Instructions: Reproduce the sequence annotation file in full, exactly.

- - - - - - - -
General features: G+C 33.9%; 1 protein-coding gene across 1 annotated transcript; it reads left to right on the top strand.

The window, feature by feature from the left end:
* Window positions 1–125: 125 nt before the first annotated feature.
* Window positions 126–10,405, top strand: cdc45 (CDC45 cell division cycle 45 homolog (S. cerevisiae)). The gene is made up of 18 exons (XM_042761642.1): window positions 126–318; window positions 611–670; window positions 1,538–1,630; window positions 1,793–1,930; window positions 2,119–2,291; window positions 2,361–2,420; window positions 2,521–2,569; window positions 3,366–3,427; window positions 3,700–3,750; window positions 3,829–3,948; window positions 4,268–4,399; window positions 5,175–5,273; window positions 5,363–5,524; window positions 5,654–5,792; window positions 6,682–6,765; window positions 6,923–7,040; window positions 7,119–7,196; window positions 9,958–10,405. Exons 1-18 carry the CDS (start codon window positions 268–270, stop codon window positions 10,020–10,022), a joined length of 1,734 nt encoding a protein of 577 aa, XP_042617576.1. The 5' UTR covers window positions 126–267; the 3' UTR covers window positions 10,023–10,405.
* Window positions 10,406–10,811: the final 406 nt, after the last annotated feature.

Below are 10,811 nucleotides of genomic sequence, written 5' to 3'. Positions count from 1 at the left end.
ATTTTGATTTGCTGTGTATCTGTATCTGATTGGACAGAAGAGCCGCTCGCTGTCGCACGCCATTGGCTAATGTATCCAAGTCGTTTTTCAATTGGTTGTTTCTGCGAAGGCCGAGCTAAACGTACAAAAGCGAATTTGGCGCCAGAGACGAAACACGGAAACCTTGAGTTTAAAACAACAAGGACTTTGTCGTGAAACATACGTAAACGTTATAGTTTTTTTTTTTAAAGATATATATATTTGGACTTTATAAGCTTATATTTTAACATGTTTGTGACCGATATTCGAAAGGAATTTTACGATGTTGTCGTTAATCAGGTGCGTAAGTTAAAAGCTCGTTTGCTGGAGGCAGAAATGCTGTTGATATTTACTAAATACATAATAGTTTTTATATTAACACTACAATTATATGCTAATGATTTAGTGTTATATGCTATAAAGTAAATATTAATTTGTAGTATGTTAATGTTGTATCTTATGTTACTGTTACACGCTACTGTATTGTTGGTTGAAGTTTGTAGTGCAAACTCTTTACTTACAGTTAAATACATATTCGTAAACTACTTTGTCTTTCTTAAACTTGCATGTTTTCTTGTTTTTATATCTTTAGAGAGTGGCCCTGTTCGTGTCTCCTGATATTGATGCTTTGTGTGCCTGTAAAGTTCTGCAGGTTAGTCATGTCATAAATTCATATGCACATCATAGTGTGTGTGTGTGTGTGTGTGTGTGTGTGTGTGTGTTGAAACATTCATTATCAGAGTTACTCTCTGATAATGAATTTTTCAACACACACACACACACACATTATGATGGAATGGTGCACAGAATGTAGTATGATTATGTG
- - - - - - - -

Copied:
General features: G+C 33.9%; 1 protein-coding gene across 1 annotated transcript; it reads left to right on the top strand.

The window, feature by feature from the left end:
* Window positions 1–125: 125 nt before the first annotated feature.
* Window positions 126–10,405, top strand: cdc45 (CDC45 cell division cycle 45 homolog (S. cerevisiae)). The gene is made up of 18 exons (XM_042761642.1): window positions 126–318; window positions 611–670; window positions 1,538–1,630; window positions 1,793–1,930; window positions 2,119–2,291; window positions 2,361–2,420; window positions 2,521–2,569; window positions 3,366–3,427; window positions 3,700–3,750; window positions 3,829–3,948; window positions 4,268–4,399; window positions 5,175–5,273; window positions 5,363–5,524; window positions 5,654–5,792; window positions 6,682–6,765; window positions 6,923–7,040; window positions 7,119–7,196; window positions 9,958–10,405. Exons 1-18 carry the CDS (start codon window positions 268–270, stop codon window positions 10,020–10,022), a joined length of 1,734 nt encoding a protein of 577 aa, XP_042617576.1. The 5' UTR covers window positions 126–267; the 3' UTR covers window positions 10,023–10,405.
* Window positions 10,406–10,811: the final 406 nt, after the last annotated feature.

Below are 10,811 nucleotides of genomic sequence, written 5' to 3'. Positions count from 1 at the left end.
ATTTTGATTTGCTGTGTATCTGTATCTGATTGGACAGAAGAGCCGCTCGCTGTCGCACGCCATTGGCTAATGTATCCAAGTCGTTTTTCAATTGGTTGTTTCTGCGAAGGCCGAGCTAAACGTACAAAAGCGAATTTGGCGCCAGAGACGAAACACGGAAACCTTGAGTTTAAAACAACAAGGACTTTGTCGTGAAACATACGTAAACGTTATAGTTTTTTTTTTTAAAGATATATATATTTGGACTTTATAAGCTTATATTTTAACATGTTTGTGACCGATATTCGAAAGGAATTTTACGATGTTGTCGTTAATCAGGTGCGTAAGTTAAAAGCTCGTTTGCTGGAGGCAGAAATGCTGTTGATATTTACTAAATACATAATAGTTTTTATATTAACACTACAATTATATGCTAATGATTTAGTGTTATATGCTATAAAGTAAATATTAATTTGTAGTATGTTAATGTTGTATCTTATGTTACTGTTACACGCTACTGTATTGTTGGTTGAAGTTTGTAGTGCAAACTCTTTACTTACAGTTAAATACATATTCGTAAACTACTTTGTCTTTCTTAAACTTGCATGTTTTCTTGTTTTTATATCTTTAGAGAGTGGCCCTGTTCGTGTCTCCTGATATTGATGCTTTGTGTGCCTGTAAAGTTCTGCAGGTTAGTCATGTCATAAATTCATATGCACATCATAGTGTGTGTGTGTGTGTGTGTGTGTGTGTGTGTGTGTTGAAACATTCATTATCAGAGTTACTCTCTGATAATGAATTTTTCAACACACACACACACACACATTATGATGGAATGGTGCACAGAATGTAGTATGATTATGTG